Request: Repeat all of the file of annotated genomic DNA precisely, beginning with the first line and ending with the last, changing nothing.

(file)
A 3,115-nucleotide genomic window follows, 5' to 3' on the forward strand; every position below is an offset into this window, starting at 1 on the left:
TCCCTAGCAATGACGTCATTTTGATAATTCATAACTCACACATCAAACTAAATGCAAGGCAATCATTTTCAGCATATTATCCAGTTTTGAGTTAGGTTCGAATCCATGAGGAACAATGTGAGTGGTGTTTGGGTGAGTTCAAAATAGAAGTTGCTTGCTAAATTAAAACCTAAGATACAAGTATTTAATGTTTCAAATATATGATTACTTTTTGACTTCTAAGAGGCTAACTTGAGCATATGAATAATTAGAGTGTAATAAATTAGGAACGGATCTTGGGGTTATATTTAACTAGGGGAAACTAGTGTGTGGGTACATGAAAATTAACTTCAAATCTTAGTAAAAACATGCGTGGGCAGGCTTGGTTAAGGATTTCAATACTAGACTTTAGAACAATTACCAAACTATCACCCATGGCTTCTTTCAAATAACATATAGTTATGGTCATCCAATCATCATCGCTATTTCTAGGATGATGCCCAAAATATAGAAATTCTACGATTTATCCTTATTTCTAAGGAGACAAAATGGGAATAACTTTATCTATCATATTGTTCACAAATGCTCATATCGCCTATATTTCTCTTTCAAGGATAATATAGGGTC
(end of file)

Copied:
A 3,115-nucleotide genomic window follows, 5' to 3' on the forward strand; every position below is an offset into this window, starting at 1 on the left:
TCCCTAGCAATGACGTCATTTTGATAATTCATAACTCACACATCAAACTAAATGCAAGGCAATCATTTTCAGCATATTATCCAGTTTTGAGTTAGGTTCGAATCCATGAGGAACAATGTGAGTGGTGTTTGGGTGAGTTCAAAATAGAAGTTGCTTGCTAAATTAAAACCTAAGATACAAGTATTTAATGTTTCAAATATATGATTACTTTTTGACTTCTAAGAGGCTAACTTGAGCATATGAATAATTAGAGTGTAATAAATTAGGAACGGATCTTGGGGTTATATTTAACTAGGGGAAACTAGTGTGTGGGTACATGAAAATTAACTTCAAATCTTAGTAAAAACATGCGTGGGCAGGCTTGGTTAAGGATTTCAATACTAGACTTTAGAACAATTACCAAACTATCACCCATGGCTTCTTTCAAATAACATATAGTTATGGTCATCCAATCATCATCGCTATTTCTAGGATGATGCCCAAAATATAGAAATTCTACGATTTATCCTTATTTCTAAGGAGACAAAATGGGAATAACTTTATCTATCATATTGTTCACAAATGCTCATATCGCCTATATTTCTCTTTCAAGGATAATATAGGGTC